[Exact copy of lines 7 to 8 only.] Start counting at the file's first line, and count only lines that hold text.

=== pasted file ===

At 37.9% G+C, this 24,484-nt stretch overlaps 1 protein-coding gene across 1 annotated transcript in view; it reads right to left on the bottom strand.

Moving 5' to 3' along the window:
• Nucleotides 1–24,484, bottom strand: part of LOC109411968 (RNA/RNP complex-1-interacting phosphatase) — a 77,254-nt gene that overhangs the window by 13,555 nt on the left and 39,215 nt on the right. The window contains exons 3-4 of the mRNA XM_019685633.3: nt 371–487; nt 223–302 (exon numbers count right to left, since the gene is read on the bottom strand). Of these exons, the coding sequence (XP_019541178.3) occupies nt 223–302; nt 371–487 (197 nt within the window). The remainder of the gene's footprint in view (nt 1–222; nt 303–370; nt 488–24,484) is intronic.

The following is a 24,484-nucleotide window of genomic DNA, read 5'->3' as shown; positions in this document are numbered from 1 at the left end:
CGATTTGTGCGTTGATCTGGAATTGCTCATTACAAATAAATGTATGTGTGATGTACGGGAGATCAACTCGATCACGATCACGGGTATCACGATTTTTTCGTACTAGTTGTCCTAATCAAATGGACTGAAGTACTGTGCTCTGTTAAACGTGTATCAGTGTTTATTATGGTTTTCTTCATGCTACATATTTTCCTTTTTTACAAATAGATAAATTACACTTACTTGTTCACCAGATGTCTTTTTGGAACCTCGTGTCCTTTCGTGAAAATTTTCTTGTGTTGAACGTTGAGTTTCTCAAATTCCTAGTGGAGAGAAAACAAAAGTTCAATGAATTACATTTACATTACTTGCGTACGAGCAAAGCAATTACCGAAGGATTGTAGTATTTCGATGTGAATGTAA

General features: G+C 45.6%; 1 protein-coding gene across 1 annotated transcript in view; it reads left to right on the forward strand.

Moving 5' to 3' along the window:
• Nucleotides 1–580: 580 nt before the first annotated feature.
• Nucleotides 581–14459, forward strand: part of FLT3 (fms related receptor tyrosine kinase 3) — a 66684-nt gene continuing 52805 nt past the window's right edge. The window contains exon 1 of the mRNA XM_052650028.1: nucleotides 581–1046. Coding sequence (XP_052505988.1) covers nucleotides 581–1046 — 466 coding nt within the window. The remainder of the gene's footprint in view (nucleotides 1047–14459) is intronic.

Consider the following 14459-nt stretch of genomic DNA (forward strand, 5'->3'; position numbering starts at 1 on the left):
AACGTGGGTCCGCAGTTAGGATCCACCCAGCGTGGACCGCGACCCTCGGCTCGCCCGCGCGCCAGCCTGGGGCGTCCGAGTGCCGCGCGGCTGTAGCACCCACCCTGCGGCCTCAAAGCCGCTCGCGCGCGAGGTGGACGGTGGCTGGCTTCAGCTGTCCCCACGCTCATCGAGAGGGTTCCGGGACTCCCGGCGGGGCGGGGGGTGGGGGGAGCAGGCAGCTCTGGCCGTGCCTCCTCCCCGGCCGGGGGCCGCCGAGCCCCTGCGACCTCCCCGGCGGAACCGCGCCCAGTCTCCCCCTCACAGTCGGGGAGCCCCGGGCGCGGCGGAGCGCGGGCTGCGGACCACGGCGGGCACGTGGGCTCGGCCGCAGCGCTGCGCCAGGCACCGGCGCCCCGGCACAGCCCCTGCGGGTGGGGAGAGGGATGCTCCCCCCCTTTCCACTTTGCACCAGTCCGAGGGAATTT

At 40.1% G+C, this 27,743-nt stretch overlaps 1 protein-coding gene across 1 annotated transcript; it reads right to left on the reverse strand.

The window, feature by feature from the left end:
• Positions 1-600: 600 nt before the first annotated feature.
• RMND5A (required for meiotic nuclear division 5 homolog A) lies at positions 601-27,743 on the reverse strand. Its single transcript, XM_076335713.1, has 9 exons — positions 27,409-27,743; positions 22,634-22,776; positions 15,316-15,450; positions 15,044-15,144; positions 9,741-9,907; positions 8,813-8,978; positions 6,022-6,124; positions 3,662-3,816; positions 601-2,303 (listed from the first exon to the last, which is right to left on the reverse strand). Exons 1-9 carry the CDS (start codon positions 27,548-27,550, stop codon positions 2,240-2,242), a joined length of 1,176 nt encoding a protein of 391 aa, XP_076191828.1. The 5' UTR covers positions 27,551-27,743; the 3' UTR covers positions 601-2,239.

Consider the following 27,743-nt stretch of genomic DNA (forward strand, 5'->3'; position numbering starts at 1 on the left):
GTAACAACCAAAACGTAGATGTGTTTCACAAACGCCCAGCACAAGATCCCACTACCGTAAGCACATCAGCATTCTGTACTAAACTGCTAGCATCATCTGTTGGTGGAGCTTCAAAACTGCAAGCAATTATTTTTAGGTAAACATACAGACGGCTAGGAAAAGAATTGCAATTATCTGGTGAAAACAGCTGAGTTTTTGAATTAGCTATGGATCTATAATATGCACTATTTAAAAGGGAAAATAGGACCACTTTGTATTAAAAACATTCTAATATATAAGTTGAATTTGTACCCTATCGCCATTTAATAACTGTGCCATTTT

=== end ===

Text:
Moving 5' to 3' along the window:
• Nucleotides 1–580: 580 nt before the first annotated feature.